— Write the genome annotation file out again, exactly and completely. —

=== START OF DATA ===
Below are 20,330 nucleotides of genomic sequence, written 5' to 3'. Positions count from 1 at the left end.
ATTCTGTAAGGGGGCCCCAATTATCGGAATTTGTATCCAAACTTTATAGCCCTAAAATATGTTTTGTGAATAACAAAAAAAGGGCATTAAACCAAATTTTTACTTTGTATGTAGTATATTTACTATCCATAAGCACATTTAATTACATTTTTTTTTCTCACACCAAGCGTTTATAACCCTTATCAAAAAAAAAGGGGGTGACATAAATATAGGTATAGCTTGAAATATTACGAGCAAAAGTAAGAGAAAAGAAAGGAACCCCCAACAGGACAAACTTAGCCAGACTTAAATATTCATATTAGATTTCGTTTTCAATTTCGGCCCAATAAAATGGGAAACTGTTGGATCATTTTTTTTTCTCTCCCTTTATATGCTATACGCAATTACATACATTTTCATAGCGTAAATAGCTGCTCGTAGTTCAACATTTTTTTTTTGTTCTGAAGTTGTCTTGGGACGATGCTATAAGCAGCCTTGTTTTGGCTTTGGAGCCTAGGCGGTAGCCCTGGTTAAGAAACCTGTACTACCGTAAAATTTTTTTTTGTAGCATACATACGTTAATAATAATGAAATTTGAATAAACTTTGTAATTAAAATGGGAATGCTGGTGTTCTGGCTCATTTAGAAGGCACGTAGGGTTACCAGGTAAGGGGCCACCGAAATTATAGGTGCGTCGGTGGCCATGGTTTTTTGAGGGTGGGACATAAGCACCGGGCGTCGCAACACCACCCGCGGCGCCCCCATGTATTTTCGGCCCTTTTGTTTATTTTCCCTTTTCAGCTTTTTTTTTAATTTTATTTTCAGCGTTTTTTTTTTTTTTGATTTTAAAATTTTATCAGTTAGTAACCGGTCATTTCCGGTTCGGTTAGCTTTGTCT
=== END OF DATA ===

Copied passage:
Below are 20,330 nucleotides of genomic sequence, written 5' to 3'. Positions count from 1 at the left end.
ATTCTGTAAGGGGGCCCCAATTATCGGAATTTGTATCCAAACTTTATAGCCCTAAAATATGTTTTGTGAATAACAAAAAAAGGGCATTAAACCAAATTTTTACTTTGTATGTAGTATATTTACTATCCATAAGCACATTTAATTACATTTTTTTTTCTCACACCAAGCGTTTATAACCCTTATCAAAAAAAAAGGGGGTGACATAAATATAGGTATAGCTTGAAATATTACGAGCAAAAGTAAGAGAAAAGAAAGGAACCCCCAACAGGACAAACTTAGCCAGACTTAAATATTCATATTAGATTTCGTTTTCAATTTCGGCCCAATAAAATGGGAAACTGTTGGATCATTTTTTTTTCTCTCCCTTTATATGCTATACGCAATTACATACATTTTCATAGCGTAAATAGCTGCTCGTAGTTCAACATTTTTTTTTTGTTCTGAAGTTGTCTTGGGACGATGCTATAAGCAGCCTTGTTTTGGCTTTGGAGCCTAGGCGGTAGCCCTGGTTAAGAAACCTGTACTACCGTAAAATTTTTTTTTGTAGCATACATACGTTAATAATAATGAAATTTGAATAAACTTTGTAATTAAAATGGGAATGCTGGTGTTCTGGCTCATTTAGAAGGCACGTAGGGTTACCAGGTAAGGGGCCACCGAAATTATAGGTGCGTCGGTGGCCATGGTTTTTTGAGGGTGGGACATAAGCACCGGGCGTCGCAACACCACCCGCGGCGCCCCCATGTATTTTCGGCCCTTTTGTTTATTTTCCCTTTTCAGCTTTTTTTTTAATTTTATTTTCAGCGTTTTTTTTTTTTTTGATTTTAAAATTTTATCAGTTAGTAACCGGTCATTTCCGGTTCGGTTAGCTTTGTCT